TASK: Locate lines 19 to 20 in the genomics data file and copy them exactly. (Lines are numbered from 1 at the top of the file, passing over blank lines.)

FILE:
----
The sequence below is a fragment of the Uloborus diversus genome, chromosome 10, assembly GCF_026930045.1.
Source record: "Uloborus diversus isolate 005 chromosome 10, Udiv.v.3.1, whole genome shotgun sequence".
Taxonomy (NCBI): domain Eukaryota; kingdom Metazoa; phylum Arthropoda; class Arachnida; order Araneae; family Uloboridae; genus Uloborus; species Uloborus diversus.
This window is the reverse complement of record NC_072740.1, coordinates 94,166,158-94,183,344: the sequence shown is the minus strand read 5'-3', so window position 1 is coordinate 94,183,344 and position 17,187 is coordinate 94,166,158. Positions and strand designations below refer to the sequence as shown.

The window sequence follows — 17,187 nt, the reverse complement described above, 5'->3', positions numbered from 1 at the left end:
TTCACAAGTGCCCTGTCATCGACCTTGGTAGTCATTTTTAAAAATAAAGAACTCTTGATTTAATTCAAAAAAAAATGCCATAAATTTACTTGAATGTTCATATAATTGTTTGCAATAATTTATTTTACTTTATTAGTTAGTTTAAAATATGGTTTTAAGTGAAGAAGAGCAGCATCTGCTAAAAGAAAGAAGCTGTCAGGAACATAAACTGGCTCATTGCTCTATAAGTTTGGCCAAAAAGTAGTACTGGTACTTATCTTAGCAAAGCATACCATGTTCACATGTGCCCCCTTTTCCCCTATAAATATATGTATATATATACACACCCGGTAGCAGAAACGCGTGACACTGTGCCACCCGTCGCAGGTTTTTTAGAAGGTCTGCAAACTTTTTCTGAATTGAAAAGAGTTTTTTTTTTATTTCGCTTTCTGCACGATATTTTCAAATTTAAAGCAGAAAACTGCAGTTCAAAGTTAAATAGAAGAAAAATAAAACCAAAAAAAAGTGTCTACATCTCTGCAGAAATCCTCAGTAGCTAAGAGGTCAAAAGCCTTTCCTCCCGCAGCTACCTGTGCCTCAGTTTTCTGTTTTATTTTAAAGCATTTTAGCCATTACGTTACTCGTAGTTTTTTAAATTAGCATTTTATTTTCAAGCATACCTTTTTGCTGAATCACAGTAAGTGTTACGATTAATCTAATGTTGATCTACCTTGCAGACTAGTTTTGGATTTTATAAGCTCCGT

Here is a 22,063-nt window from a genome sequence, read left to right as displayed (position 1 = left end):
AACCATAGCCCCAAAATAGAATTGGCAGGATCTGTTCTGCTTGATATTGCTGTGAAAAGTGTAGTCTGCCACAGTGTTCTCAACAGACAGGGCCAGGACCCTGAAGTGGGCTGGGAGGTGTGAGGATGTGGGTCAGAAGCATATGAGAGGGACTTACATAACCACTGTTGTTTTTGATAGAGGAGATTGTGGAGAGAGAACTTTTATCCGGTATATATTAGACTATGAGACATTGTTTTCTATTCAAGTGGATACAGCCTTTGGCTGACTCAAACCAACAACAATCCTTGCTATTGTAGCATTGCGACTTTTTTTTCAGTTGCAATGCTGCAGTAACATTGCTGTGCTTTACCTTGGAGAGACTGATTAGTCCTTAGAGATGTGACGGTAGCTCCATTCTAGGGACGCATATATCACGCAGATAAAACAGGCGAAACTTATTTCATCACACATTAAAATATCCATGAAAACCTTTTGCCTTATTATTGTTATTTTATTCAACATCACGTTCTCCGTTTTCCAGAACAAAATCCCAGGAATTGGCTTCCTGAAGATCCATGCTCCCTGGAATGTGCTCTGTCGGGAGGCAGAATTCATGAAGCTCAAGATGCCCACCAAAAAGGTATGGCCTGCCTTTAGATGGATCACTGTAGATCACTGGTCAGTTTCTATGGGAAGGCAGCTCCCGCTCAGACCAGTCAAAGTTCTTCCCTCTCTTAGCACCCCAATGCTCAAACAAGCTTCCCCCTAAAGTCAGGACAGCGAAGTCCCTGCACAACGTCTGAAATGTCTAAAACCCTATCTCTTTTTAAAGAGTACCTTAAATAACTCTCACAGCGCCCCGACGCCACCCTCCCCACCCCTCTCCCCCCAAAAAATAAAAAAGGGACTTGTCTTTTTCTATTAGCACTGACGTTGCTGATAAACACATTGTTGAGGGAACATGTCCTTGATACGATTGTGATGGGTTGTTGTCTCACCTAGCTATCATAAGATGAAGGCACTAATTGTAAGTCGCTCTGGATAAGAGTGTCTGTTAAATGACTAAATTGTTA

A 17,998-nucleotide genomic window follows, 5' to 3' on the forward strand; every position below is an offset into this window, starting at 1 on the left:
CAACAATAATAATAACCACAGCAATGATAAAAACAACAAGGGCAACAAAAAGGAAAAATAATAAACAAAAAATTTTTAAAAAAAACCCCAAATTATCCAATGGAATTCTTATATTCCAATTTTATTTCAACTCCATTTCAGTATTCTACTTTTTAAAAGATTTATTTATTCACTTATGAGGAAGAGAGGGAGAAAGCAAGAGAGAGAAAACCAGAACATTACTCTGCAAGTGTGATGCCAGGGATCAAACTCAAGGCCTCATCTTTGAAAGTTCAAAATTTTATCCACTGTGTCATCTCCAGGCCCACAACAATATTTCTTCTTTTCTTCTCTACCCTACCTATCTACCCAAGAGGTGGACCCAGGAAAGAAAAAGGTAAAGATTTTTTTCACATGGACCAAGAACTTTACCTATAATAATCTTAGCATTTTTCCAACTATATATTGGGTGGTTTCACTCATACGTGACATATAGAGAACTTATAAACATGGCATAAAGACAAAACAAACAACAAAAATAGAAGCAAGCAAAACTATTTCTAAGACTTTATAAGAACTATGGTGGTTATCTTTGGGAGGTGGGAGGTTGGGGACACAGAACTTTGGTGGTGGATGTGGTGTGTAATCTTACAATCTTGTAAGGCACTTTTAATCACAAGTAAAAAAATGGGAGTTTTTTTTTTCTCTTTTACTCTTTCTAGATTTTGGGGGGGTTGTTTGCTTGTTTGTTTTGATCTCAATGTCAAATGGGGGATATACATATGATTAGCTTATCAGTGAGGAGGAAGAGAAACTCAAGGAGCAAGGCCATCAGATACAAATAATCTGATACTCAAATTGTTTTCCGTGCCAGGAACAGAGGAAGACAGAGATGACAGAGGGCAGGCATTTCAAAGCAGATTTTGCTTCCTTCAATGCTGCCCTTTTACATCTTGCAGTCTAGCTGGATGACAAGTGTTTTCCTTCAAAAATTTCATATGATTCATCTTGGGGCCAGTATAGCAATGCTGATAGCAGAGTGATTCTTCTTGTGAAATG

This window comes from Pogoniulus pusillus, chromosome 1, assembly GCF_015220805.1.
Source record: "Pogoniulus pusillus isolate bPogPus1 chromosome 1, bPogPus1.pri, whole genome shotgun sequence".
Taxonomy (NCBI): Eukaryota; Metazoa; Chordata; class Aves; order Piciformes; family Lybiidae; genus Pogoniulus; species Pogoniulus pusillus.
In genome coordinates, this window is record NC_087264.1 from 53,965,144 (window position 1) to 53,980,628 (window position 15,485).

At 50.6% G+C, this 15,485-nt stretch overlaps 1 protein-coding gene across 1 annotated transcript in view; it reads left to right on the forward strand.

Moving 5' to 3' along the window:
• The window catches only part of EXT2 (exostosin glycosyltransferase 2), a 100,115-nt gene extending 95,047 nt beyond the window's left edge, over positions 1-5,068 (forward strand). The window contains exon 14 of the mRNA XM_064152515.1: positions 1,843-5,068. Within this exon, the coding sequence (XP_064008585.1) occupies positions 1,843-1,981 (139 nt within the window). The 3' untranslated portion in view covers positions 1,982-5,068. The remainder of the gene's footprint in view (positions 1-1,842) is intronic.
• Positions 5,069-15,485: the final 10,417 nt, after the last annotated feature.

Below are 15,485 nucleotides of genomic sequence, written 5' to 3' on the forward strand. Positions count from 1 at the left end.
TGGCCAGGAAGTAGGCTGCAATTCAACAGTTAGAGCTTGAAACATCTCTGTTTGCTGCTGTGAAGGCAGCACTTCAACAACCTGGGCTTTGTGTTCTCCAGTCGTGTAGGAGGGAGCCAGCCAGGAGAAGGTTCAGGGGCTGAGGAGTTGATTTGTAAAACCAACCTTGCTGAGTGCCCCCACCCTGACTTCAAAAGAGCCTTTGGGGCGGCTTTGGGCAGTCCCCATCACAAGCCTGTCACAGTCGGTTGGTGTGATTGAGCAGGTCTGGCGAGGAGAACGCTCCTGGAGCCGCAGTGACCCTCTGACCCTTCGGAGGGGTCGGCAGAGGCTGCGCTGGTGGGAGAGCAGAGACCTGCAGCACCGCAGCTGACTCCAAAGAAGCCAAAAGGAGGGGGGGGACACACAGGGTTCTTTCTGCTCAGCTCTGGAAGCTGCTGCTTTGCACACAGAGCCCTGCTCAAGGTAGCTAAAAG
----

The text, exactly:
Below are 15,485 nucleotides of genomic sequence, written 5' to 3' on the forward strand. Positions count from 1 at the left end.
TGGCCAGGAAGTAGGCTGCAATTCAACAGTTAGAGCTTGAAACATCTCTGTTTGCTGCTGTGAAGGCAGCACTTCAACAACCTGGGCTTTGTGTTCTCCAGTCGTGTAGGAGGGAGCCAGCCAGGAGAAGGTTCAGGGGCTGAGGAGTTGATTTGTAAAACCAACCTTGCTGAGTGCCCCCACCCTGACTTCAAAAGAGCCTTTGGGGCGGCTTTGGGCAGTCCCCATCACAAGCCTGTCACAGTCGGTTGGTGTGATTGAGCAGGTCTGGCGAGGAGAACGCTCCTGGAGCCGCAGTGACCCTCTGACCCTTCGGAGGGGTCGGCAGAGGCTGCGCTGGTGGGAGAGCAGAGACCTGCAGCACCGCAGCTGACTCCAAAGAAGCCAAAAGGAGGGGGGGGACACACAGGGTTCTTTCTGCTCAGCTCTGGAAGCTGCTGCTTTGCACACAGAGCCCTGCTCAAGGTAGCTAAAAG